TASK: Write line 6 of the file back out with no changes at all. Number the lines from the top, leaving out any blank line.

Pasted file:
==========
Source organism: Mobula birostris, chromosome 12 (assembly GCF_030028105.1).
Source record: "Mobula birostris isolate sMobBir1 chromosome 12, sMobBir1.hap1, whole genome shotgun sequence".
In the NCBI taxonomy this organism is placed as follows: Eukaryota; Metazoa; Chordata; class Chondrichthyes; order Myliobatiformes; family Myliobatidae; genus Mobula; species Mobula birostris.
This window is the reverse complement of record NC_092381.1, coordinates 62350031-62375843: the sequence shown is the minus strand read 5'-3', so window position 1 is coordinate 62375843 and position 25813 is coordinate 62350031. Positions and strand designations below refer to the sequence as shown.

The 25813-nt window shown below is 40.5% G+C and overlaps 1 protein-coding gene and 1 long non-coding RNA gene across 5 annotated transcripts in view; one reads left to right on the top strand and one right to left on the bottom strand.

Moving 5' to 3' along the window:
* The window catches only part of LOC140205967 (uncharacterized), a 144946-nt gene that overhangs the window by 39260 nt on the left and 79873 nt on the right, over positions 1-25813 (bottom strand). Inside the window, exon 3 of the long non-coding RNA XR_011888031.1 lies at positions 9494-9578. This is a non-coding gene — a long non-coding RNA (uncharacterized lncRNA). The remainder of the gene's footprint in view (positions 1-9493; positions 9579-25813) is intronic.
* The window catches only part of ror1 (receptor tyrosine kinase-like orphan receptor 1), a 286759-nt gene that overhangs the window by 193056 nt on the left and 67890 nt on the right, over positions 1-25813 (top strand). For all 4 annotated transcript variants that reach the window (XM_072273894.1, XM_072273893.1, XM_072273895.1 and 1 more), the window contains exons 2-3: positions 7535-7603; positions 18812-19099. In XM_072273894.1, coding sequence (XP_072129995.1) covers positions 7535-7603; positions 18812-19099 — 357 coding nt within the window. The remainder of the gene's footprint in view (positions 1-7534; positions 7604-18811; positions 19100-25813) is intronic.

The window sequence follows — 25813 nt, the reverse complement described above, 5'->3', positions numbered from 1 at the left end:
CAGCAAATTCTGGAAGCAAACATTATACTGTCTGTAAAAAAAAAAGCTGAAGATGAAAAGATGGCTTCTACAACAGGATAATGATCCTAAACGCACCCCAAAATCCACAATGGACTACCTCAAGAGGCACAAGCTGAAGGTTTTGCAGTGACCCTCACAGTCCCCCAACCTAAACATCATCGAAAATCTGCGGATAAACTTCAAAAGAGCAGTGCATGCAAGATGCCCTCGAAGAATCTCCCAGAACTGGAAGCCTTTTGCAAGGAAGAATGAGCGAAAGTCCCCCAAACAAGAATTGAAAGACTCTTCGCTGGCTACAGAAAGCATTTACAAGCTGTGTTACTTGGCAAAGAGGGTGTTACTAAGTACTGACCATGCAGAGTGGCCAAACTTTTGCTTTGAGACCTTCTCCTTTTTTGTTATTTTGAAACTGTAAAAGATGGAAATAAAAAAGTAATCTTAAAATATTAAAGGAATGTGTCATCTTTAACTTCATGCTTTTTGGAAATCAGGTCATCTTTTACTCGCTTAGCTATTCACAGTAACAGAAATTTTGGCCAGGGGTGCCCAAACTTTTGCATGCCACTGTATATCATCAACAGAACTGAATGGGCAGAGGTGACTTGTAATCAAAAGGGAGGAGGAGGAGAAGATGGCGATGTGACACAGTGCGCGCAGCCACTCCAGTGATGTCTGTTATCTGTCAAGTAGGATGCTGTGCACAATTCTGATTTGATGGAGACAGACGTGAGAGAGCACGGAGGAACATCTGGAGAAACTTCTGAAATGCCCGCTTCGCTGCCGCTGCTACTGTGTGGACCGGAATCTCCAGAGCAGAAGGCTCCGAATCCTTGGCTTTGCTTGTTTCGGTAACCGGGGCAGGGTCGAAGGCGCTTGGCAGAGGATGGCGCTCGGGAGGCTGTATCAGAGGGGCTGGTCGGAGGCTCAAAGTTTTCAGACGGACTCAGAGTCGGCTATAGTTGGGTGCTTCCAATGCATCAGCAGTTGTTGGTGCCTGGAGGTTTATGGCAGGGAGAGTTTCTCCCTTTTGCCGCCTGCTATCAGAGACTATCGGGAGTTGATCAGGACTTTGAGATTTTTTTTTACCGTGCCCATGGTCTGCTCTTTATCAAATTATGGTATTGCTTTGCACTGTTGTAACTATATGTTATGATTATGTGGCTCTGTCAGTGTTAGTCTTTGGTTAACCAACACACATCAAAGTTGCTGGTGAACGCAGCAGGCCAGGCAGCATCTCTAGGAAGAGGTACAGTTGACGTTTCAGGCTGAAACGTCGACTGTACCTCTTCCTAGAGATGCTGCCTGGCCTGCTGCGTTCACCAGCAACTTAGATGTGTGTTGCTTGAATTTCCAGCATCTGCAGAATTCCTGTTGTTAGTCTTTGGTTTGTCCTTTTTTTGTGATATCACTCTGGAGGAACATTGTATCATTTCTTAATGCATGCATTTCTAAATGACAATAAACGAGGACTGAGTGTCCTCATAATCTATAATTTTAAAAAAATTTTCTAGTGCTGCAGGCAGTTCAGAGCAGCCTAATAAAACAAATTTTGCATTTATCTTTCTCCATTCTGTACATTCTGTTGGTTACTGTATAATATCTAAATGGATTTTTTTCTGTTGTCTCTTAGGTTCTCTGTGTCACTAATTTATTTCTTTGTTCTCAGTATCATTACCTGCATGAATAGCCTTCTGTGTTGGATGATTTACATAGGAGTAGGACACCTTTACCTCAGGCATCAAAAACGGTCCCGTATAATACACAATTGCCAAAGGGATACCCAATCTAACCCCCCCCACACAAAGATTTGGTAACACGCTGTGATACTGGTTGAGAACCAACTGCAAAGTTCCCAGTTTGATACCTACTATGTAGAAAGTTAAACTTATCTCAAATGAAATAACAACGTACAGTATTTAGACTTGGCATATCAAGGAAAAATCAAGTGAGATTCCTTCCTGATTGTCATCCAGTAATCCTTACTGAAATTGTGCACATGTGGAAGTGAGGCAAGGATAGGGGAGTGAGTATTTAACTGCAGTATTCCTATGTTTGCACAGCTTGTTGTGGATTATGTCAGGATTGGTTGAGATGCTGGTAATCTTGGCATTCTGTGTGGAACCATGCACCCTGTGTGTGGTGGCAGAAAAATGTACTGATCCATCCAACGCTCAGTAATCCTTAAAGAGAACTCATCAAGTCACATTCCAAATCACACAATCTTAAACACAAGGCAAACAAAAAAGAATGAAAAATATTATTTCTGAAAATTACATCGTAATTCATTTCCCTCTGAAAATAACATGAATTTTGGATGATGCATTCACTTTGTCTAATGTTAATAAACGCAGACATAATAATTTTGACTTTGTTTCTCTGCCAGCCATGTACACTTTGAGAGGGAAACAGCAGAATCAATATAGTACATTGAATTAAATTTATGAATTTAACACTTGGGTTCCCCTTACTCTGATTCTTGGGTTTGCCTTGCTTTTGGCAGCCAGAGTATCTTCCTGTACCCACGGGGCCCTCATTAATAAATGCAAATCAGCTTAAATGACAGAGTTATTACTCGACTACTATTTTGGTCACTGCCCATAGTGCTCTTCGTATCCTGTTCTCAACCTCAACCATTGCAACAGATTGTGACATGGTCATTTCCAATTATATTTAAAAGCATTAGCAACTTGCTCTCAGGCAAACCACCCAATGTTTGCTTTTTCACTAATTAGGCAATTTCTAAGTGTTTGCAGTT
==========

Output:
Moving 5' to 3' along the window: